With respect to TS classification, distinct clinical characteristics associated with TS grouping included a higher percentage of HR+/HER2− TS seen in non-Hispanic, white patients and significantly younger patients with HR+/HER2+ TS tumors as compared with HR+/HER2− and HR−/HER2− TS tumors. In concordance with earlier studies,8 BOM patients most commonly had HR+/HER2− TS. Median time from breast cancer diagnosis to first bone metastasis was significantly longer in patients with HR+/HER2− TS. Strikingly, we evaluated TS using two separate cut-offs to definite HR+, with no differences in survival outcomes using HR+ defined as ER or PR positivity ≥1 or 10%.

Notably, other studies have shown an improved prognosis for BOM patients as compared with MBC patients with visceral or central nervous system (CNS) metastases.4,9,10,11,12,13,14 Our study showed a median OS similar to that previously reported by Niikura et al. and Ahn et al. with median OS of 4.9 years from distant disease diagnosis and 8.7 years from breast cancer diagnosis.15,16 We showed poorer OS in HR−/HER2− and HR−/HER2+ TS, similar to a smaller study of 226 BOM patients by Diessner et al. which showed improved OS in luminal A patients as compared with basal like or HER2 patients with BOM.17

Interestingly, we found a much higher rate of de novo BOM disease at 30.6% (442 patients) than the typical 5–10% de novo rate seen in all MBC cases.8 When looking at these patients with de novo BOM disease, there was no statistically significant relationship to TS, but the OS from breast cancer diagnosis was significantly shorter than for those who were diagnosed with bone metastasis more than 4 months subsequent to breast cancer diagnosis.

Limitations of our study include the retrospective nature of our analysis and the use of IHC alone to define TS groupings. Additionally, our inclusion criteria of patients followed at MD Anderson Cancer Center from 01/01/1997 to 12/31/2015 for at least 6 months resulted in a more selected population. Our patient population did have a younger median age than the national average, likely reflecting the referral pattern to MD Anderson Cancer Center, but is a distinction that should not alter the conclusions of our analysis. Additionally, this referral pattern led to missing clinical stage at time of initial diagnosis in 35% of patients, as many of the patients first came to MD Anderson Cancer Center at the time they developed metastatic disease, which limited our ability to access the necessary information to stage the primary retrospectively. While an important distinction, again this should not alter the conclusions of our analysis. Given these aforementioned limitations, particularly the retrospective nature of this analysis using patients at a large referral center, we do not have sufficient data available to understand why only approximately 50% of patients with HR+/HER2− TS received adjuvant hormonal therapy, which we hypothesize could have been due to patient contraindications or refusal.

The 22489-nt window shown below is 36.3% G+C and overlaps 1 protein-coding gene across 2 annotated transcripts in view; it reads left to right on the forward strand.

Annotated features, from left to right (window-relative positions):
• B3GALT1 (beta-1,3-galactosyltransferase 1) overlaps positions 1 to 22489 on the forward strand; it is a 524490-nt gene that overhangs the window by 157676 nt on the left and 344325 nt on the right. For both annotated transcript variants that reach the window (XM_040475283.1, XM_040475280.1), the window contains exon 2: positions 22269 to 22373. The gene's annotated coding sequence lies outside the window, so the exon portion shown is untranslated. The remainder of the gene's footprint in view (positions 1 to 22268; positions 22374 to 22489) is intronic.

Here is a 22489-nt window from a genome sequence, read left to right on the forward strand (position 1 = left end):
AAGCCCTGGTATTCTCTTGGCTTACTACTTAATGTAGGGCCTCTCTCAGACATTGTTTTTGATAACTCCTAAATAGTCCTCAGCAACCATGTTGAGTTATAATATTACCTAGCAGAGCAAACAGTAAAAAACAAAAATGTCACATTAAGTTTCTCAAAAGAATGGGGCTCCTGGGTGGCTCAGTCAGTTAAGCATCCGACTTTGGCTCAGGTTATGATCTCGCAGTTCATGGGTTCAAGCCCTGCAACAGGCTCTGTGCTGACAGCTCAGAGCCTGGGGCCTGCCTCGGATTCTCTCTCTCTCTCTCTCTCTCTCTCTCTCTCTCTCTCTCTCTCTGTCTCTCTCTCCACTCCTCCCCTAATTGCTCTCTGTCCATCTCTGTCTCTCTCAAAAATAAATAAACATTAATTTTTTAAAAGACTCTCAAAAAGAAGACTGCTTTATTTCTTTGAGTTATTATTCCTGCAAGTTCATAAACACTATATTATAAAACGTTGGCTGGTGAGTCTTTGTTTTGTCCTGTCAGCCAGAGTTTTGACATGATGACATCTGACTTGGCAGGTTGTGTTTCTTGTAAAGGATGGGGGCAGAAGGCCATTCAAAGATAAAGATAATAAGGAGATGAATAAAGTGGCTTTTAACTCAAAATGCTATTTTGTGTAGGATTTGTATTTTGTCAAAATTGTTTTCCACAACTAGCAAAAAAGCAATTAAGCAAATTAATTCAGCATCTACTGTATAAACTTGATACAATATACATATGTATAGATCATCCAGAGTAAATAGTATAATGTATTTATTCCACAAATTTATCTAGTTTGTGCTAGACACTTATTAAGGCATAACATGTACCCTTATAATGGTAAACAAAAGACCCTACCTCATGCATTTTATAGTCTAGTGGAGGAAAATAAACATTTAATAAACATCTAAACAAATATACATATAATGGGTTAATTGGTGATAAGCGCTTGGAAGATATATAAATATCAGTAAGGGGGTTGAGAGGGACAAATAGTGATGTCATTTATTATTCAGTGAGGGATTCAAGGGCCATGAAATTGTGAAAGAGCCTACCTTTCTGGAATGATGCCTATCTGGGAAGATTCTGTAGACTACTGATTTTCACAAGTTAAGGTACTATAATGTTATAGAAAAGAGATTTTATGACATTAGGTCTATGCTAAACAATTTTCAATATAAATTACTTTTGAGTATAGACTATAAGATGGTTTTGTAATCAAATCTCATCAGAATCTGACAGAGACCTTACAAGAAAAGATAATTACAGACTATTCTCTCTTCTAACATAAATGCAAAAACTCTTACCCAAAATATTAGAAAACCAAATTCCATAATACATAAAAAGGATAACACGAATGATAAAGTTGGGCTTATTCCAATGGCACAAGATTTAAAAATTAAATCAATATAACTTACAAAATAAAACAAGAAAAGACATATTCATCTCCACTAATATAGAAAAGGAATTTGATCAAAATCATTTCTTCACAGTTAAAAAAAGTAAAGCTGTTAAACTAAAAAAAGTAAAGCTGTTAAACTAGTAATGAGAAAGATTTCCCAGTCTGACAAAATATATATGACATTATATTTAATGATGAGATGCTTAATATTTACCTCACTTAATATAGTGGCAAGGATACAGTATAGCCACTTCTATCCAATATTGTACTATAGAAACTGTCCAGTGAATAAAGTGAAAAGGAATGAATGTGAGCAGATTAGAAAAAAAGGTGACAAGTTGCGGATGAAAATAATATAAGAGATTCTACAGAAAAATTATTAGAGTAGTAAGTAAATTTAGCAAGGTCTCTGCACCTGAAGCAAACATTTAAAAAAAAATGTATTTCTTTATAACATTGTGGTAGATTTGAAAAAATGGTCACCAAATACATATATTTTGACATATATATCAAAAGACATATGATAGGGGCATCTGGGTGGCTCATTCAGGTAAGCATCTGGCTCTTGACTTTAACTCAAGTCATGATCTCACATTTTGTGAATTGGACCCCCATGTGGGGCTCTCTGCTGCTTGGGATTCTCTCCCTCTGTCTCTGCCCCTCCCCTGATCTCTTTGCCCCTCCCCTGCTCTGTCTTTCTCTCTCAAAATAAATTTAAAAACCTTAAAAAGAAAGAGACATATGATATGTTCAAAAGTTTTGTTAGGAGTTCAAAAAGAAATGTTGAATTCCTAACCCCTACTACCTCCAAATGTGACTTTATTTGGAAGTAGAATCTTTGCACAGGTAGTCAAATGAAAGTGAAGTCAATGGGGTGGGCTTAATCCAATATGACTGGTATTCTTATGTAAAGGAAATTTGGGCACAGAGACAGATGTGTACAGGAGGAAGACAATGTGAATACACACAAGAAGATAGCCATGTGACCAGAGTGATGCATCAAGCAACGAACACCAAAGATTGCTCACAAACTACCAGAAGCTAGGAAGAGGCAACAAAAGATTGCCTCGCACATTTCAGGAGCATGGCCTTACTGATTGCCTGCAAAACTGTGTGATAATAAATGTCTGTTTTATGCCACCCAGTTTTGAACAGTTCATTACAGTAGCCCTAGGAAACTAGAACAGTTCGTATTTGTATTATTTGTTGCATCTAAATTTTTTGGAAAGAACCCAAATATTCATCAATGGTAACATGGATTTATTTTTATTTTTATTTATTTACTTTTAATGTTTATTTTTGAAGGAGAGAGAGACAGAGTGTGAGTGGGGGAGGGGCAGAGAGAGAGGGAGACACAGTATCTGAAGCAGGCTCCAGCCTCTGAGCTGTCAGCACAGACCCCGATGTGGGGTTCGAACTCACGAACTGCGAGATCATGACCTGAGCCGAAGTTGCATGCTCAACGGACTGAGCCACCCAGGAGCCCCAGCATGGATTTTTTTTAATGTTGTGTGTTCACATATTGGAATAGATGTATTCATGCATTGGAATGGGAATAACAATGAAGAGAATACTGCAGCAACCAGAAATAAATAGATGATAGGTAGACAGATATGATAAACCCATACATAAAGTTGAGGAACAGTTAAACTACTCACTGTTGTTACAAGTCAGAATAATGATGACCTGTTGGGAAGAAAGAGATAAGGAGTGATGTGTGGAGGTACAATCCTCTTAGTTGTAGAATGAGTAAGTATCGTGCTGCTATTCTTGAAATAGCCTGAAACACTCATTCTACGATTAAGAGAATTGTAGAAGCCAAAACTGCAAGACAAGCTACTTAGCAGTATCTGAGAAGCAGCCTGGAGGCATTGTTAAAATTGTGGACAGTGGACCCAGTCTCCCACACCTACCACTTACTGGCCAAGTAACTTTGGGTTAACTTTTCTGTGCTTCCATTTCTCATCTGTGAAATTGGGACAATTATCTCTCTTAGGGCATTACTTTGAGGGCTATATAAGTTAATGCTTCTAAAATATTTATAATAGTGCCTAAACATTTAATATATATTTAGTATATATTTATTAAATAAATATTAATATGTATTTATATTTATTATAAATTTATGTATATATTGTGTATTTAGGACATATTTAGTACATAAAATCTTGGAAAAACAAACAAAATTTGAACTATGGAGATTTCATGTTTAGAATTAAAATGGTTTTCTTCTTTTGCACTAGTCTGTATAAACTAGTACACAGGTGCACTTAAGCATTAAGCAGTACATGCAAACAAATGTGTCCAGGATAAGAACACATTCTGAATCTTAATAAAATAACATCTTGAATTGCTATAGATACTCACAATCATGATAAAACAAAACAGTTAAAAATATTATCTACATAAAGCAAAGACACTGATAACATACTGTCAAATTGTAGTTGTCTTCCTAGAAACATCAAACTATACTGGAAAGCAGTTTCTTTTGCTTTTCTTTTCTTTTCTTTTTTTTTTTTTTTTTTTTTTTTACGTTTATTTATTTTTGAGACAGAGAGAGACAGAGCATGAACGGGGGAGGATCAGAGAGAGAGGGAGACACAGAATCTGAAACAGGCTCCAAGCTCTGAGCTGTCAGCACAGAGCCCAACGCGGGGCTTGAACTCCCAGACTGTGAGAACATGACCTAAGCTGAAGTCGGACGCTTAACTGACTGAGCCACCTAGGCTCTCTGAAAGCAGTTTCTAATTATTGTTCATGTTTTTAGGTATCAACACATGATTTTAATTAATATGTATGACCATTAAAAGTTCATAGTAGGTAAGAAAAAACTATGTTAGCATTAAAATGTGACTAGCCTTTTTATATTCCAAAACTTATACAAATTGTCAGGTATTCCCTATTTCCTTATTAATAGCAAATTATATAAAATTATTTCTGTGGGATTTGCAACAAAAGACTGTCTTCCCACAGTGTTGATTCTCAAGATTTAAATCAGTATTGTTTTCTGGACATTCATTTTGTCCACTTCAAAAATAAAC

As the largest study to date of BOM patients, this study highlights that there are higher risk BOM subsets, most notably patients diagnosed with de novo BOM disease and those with HR−/HER2+ and HR−/HER2− TS. Given the substantial number of patients with BOM disease and the significantly poorer outcomes noted in some BOM patients, ongoing studies are warranted.

Methods

Patient selection